‘Doctor Sleep’ Draws Connections To Kubrick’s Classic ‘The Shining’ DirectExpose
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‘Doctor Sleep’ Draws Connections To Kubrick’s Classic ‘The Shining’

Published on December 16, 2019

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Horror flick Doctor Sleep is the follow up to the Stanley Kubrick horror film The Shinning. With The Shinning gracing theaters in 1980, the sequel is being released almost 40 years later. While Doctor Sleep is seemingly a completely different sort of film than Kubrik’s original, there is plenty of strong connections to the ’80s classic. 

Doctor Sleep Features An Adult Danny Torrance

The first and perhaps most obvious connection to The Shinning is through the movie’s lead character. Doctor Sleep has several story arcs but they all revolve around Danny Torrance. While the earlier film features Danny as a child at the Overlook Hotel, the later of the two follows a much older version of the character played by Ewan McGregor. The 2019 movie shows what happened after Jack Torrance, played by Academy Award Winner Jack Nicholson, went insane and nearly slaughtered Wendy his wife and Danny his son. 

The film continues to make callbacks to Kubrick’s work by drawing visual and behavioral connections between Danny and his parents. One of the first similarities we see comes in the bad habit Danny has picked up. In the first act of Doctor Sleep, we see Danny is what appears to be a full-blown alcoholic. The Shinning was a bit more subtle when showing Jack drinking, but it became clear after multiple trips to the gold room bar that Jack may have had a booze problem. 

Some other strong visual links come towards the third act of the film when Danny finds his way back into the overlook hotel. Besides the obvious recreations of shots such as the winding path to the hotel, shots of Danny walking around the ruins of the overlook and multiple appearances of the iconic “redrum” written on the walls; the keen-eyed audience may pick up a few subtle Easter eggs. There is a scene where Danny is on the steps of what was his dad Jack’s makeshift office at the overlook. He is fighting off the antagonist of the film Rose The Hat. This scene is eerily similar to a climactic scene in The Shining where Wendy is trying to keep an apparently insane Jack away from her.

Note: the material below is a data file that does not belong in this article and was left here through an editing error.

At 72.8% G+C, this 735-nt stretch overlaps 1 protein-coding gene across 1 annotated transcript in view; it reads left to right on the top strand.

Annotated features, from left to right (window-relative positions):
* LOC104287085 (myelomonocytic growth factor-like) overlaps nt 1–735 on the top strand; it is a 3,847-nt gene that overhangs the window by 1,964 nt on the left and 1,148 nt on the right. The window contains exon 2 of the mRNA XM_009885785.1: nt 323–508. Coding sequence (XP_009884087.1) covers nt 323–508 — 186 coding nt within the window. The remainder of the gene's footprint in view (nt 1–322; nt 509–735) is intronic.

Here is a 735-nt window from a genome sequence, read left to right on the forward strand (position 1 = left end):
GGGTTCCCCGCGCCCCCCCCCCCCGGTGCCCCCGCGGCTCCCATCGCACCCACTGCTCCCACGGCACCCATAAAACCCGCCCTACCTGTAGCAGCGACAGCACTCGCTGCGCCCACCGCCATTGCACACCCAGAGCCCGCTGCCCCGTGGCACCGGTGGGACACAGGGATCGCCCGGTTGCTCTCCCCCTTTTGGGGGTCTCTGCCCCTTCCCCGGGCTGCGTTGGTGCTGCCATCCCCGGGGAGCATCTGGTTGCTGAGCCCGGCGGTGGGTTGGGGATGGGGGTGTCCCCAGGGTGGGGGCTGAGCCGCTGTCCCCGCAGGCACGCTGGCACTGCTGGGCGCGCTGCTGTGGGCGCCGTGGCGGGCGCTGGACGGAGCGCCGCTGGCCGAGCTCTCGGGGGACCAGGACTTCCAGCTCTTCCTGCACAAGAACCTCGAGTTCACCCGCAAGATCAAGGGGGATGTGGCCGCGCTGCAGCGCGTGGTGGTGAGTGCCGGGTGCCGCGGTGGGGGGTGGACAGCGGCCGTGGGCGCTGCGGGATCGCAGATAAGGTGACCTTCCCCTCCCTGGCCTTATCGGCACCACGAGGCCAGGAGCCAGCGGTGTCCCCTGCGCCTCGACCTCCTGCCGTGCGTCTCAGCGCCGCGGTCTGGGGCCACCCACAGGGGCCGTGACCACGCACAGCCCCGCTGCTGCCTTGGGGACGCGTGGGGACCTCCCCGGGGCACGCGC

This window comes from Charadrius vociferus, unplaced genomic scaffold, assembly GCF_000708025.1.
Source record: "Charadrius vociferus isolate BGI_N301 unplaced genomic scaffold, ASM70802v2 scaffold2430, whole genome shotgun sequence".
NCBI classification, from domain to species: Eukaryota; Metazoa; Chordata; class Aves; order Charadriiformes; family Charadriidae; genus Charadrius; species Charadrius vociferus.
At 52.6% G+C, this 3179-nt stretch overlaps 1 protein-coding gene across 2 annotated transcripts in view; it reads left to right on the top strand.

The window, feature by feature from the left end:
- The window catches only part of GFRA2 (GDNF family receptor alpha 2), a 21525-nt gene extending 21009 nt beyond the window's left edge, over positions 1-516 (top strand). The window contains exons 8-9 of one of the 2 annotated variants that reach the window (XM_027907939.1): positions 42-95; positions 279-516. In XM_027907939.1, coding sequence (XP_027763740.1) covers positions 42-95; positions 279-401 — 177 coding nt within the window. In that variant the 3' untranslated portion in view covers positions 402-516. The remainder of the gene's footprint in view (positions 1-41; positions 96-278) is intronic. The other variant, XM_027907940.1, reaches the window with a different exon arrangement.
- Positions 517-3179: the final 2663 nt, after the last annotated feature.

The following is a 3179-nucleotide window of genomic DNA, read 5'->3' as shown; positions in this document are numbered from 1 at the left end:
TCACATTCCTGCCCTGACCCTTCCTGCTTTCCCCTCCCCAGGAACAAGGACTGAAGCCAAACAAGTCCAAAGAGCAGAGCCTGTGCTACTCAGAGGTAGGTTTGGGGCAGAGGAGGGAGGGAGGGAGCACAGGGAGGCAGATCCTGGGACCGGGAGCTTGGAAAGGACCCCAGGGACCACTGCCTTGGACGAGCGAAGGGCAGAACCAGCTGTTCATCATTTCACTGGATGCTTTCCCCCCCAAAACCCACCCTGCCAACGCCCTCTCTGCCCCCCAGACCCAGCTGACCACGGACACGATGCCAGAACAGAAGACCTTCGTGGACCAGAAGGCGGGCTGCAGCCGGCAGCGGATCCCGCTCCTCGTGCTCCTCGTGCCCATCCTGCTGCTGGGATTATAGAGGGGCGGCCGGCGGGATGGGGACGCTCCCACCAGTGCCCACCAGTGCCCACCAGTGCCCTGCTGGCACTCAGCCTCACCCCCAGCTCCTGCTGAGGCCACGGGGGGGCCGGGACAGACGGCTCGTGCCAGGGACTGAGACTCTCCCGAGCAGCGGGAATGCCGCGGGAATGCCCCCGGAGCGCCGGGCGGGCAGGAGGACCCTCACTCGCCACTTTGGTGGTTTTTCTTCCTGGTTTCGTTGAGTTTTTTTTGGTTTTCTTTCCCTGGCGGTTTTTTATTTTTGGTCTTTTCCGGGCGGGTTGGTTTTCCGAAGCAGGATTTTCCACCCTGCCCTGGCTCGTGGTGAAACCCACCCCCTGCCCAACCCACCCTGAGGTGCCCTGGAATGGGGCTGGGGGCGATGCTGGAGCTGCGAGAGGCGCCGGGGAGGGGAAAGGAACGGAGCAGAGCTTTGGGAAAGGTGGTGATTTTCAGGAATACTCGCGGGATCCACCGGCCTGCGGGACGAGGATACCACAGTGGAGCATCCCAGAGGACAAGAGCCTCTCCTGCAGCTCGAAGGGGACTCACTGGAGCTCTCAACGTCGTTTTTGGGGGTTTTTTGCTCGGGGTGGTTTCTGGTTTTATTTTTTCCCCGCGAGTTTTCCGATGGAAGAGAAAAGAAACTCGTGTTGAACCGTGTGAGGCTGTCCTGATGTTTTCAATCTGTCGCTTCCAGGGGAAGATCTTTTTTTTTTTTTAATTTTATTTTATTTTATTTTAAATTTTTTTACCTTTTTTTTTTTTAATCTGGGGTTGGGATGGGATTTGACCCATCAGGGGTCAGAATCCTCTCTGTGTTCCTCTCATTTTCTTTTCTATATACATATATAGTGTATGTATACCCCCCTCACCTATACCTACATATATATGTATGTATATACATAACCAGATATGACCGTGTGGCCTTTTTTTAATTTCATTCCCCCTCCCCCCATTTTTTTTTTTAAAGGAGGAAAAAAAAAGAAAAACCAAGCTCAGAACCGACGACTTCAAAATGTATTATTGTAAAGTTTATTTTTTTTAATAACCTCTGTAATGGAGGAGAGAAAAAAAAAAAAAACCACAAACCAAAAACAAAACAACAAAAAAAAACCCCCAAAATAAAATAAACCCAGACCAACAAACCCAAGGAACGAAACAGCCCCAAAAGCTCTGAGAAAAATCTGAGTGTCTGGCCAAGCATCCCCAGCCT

More Familiar Faces And Places Return

Danny isn’t the only character in Doctor Sleep that had a part in The Shinning. Dick Hollorann, despite meeting his demise at the hand of Jack in the 1980 film, plays a decent-sized role in Doctor Sleep

Dick Hollorann was the first person to inform Danny of his psychic powers, otherwise known as his ability to “shine”. This short scene in The Shining is essentially the beginning of the plot that is Doctor Sleep.  While Kubrick’s film doesn’t get very far into the supernatural themes of Stephen King’s novel, Doctor Sleep in comparison feels almost like a sci-fi flick. At the very start of the 2019 movie, we see that the psychic connection between Danny and Dick allows them to communicate despite Dick no longer being alive. Dick’s role in the film is to help Danny get rid of the demons from the overlook that persistently haunt him. Dick also chimes in during the later stages of the film as a sort of guardian angel watching over Danny.

The last connection the two films share is probably not much of a surprise to anyone who has read thus far. The overlook hotel is a key component in both narratives. The Kubrick film takes place almost exclusively at the ominous location, and while Doctor Sleep spends much of its time outside of the labyrinth-like halls of the hotel it does ultimately conclude at the overlook. Not only is the setting the same but many of the ghosts that haunt the halls of the building make a return. Including, but not limited too, the naked decaying women from room 237.

Doctor Sleep undeniably takes a few cues from its predecessor and any fan of the original should consider giving the 2019 sequel a watch. The film is directed by Mike Flanagan, who was behind the Netflix Originals The Haunting Of Hill House and Geralds Game. Flanagan has for the most part done a great job of using both the King books and the Kubrick film to create a sequel that feels both original and inspired.

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